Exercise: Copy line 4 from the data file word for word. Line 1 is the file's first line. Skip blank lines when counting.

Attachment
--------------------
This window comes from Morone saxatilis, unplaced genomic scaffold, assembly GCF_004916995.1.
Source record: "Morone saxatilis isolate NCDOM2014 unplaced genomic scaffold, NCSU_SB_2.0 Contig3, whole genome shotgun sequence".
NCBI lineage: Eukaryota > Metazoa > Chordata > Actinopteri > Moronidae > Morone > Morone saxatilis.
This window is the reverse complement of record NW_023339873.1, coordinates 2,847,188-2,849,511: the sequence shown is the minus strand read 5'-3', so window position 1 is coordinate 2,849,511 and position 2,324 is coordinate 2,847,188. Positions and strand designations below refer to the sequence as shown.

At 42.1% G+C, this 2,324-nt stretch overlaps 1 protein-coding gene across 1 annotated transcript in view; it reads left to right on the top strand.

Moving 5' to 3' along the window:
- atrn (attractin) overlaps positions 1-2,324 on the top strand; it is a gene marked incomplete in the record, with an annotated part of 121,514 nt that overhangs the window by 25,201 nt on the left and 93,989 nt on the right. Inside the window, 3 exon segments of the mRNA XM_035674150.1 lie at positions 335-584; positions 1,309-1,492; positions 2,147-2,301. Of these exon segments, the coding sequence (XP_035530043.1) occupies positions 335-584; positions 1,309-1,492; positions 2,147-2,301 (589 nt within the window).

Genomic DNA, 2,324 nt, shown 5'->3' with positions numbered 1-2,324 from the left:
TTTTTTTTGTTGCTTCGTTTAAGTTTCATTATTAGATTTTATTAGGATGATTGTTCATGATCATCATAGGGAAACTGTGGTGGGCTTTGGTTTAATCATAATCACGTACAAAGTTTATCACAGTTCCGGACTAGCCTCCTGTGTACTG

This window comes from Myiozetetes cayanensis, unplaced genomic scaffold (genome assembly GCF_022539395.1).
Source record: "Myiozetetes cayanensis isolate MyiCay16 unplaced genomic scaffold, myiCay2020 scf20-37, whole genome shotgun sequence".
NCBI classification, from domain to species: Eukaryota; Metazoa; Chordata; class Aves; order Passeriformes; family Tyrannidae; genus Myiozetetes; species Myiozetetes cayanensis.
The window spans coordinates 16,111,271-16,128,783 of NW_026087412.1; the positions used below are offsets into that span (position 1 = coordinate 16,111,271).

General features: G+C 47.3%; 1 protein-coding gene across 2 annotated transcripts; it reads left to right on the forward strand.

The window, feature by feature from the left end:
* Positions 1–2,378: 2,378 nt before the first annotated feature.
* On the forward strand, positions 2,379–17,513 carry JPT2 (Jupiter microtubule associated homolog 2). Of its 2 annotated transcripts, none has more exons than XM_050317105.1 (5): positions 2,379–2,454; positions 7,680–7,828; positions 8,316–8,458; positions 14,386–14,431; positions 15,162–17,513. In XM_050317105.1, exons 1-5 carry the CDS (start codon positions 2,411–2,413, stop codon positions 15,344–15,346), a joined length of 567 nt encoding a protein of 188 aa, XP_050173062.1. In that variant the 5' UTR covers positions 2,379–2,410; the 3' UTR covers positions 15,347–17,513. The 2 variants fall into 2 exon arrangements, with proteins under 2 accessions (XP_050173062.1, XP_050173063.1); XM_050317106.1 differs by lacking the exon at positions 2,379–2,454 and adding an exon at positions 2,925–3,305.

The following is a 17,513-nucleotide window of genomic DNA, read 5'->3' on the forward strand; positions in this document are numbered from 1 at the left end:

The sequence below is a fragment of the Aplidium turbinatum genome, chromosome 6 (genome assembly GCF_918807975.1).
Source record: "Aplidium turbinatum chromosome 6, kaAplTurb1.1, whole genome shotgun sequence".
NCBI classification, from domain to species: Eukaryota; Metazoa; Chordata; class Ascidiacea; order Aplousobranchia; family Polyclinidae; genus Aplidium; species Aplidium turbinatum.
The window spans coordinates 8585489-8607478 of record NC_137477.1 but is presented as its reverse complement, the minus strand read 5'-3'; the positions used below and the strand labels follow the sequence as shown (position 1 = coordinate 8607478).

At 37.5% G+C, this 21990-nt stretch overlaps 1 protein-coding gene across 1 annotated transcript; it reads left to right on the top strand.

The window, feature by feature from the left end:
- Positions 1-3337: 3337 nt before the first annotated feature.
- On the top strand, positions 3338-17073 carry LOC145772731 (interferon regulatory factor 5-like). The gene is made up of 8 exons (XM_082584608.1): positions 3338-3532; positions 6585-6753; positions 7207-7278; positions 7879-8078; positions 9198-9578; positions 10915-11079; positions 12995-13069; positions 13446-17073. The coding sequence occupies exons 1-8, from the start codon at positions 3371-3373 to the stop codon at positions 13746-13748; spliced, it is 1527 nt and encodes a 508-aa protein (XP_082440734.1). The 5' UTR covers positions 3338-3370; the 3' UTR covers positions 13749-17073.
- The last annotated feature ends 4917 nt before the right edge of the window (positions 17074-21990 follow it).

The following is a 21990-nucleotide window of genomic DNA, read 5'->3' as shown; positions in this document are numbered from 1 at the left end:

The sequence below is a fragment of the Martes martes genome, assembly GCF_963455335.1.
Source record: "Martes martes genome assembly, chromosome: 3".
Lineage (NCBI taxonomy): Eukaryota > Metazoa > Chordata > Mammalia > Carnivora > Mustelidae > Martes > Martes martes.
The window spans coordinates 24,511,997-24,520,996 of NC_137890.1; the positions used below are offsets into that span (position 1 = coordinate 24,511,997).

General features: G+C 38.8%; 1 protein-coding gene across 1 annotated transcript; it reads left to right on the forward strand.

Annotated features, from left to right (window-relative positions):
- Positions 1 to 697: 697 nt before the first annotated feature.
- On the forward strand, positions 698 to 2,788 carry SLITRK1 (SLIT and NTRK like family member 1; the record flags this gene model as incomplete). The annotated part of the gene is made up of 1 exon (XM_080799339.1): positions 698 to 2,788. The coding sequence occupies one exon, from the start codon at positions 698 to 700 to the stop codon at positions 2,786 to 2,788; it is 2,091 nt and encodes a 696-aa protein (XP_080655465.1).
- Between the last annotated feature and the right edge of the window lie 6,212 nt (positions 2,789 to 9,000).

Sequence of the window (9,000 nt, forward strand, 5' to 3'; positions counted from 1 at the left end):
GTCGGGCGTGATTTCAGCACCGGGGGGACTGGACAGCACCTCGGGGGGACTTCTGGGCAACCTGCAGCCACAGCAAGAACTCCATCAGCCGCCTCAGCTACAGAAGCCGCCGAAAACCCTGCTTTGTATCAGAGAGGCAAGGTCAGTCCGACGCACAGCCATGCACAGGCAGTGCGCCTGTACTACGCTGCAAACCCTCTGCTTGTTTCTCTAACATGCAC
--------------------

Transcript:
This window is the reverse complement of record NW_023339873.1, coordinates 2,847,188-2,849,511: the sequence shown is the minus strand read 5'-3', so window position 1 is coordinate 2,849,511 and position 2,324 is coordinate 2,847,188. Positions and strand designations below refer to the sequence as shown.